The Republican victory however is unlikely to see the death of resistance. Far from it. There is very likely to be a flowering of it in the months to come. Peace organizations, feminist groups, gay and lesbian rights organizations, immigrant rights, the global justice, environmental and labor movements are likely to start digging in and mobilizing for a long four years. Street protests, which largely went on hiatus for the election will most likely return with a big bang, and will likely reach out to an even broader array of progressive forces that reject Bush and his policies.

Even on the electoral front, all is not lost. The Green Party, which quietly flew under the radar this election cycle by refusing to join up with Ralph Nader, is still slowly growing, scoring small electoral victories and in some locations developing a pretty high level of political sophistication.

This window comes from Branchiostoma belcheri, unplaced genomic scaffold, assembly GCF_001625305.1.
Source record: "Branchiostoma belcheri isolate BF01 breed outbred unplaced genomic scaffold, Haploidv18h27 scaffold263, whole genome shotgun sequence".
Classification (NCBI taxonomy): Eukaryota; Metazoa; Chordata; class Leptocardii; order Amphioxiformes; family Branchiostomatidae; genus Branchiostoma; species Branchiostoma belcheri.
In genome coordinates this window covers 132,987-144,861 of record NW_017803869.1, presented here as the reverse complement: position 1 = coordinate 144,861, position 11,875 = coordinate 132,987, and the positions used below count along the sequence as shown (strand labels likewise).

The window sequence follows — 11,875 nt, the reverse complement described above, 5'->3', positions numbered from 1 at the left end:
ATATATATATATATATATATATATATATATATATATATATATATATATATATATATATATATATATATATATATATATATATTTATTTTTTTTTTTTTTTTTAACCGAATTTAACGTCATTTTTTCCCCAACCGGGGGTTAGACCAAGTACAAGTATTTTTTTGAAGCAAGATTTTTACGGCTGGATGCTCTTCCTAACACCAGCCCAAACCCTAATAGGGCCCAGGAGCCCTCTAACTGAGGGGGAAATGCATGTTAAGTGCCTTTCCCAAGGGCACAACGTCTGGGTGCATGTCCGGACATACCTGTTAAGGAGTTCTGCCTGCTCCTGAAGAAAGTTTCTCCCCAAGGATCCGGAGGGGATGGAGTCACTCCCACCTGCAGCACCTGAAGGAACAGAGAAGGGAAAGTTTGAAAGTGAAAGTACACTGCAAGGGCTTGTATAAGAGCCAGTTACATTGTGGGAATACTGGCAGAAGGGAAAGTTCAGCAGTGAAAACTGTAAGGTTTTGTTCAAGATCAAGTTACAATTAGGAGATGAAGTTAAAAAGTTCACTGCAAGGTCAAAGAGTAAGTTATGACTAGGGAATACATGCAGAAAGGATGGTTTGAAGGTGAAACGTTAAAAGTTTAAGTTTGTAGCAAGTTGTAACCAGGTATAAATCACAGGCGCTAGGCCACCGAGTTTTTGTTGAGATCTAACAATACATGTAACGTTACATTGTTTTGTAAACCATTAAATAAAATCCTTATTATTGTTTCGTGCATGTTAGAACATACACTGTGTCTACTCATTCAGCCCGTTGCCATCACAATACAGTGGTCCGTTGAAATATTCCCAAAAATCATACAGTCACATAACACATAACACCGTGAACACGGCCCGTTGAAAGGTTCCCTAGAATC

There is also the grassroots of the Democratic Party, largely the only credible section of the party left, including organizations like Howard Dean’s Democracy for America, Progressive Democrats and MoveOn who are, based on the discussions in the blogsphere feeling somewhat vindicated right now and are already getting geared up for 2006 and 2008. They will face a major challenge from the centrist establishment which is arguing that the results of the election prove that the party needs to move further to right by dumping Michael Moore, gay marriage and picking up Bibles. Nevertheless, it is clear that the positions of Howard Dean and Dennis Kucinich have been greatly strengthened in the party. One major Democratic blog the Daily Kos has already started a petition campaign to dump DNC chairman and swing to the right architect Terry McAuliffe. Spouting some newly memorized bible quotes, while refusing to tackle the issues of class, in particular the ravages of “free trade”, a discussion that is off limits to the leadership of both parties, will gurantee future Republican domination as their faux-populism has shown to be a much better base-builder than messageless Democratic Leadership Council language.